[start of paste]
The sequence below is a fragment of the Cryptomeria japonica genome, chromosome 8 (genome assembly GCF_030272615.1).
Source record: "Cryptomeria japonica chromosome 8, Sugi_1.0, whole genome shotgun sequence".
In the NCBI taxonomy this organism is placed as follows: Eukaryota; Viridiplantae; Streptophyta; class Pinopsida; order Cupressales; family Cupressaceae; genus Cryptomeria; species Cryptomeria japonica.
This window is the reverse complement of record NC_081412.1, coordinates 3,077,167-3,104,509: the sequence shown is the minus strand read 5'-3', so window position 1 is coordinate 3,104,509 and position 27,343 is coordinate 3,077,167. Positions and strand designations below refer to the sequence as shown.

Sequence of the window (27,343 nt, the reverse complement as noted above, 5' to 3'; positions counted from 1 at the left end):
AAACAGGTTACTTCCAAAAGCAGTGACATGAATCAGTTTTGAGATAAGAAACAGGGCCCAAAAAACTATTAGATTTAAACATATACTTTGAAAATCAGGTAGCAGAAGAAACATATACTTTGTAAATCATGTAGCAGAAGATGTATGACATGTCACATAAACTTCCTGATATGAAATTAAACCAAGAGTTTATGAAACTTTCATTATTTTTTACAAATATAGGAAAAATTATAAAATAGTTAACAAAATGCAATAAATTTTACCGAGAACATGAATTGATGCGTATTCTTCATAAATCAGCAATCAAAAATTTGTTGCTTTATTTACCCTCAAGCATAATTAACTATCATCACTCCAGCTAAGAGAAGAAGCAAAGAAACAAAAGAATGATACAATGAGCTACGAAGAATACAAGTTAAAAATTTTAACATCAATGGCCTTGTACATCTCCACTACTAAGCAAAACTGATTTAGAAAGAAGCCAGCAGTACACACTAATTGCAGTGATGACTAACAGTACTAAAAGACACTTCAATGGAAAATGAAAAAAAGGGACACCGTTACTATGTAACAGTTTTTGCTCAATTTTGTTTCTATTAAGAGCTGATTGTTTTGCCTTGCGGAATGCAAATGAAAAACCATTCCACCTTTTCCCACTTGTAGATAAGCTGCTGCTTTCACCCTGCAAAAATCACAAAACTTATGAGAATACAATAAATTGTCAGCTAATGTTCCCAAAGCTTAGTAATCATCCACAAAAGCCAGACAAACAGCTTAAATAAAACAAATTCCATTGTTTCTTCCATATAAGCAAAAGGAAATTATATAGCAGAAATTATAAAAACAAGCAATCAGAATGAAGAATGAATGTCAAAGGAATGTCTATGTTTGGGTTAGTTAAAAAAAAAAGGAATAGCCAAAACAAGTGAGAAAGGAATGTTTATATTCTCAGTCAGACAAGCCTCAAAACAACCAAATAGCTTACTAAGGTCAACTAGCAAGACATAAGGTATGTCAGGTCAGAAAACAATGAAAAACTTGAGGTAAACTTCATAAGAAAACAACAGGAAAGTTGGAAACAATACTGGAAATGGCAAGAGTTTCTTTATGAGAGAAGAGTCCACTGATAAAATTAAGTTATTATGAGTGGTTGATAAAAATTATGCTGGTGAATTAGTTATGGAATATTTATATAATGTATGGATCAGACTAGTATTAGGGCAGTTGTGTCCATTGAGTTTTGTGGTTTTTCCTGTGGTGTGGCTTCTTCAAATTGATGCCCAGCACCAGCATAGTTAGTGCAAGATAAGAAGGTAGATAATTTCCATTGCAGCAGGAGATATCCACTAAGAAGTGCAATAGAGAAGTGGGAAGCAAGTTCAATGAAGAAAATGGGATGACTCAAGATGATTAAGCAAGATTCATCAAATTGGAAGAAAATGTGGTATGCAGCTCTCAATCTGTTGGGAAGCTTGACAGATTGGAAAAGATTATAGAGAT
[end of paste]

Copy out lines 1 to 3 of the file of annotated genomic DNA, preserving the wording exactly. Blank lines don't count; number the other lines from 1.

The sequence below is a fragment of the Cryptomeria japonica genome, chromosome 8 (genome assembly GCF_030272615.1).
Source record: "Cryptomeria japonica chromosome 8, Sugi_1.0, whole genome shotgun sequence".
In the NCBI taxonomy this organism is placed as follows: Eukaryota; Viridiplantae; Streptophyta; class Pinopsida; order Cupressales; family Cupressaceae; genus Cryptomeria; species Cryptomeria japonica.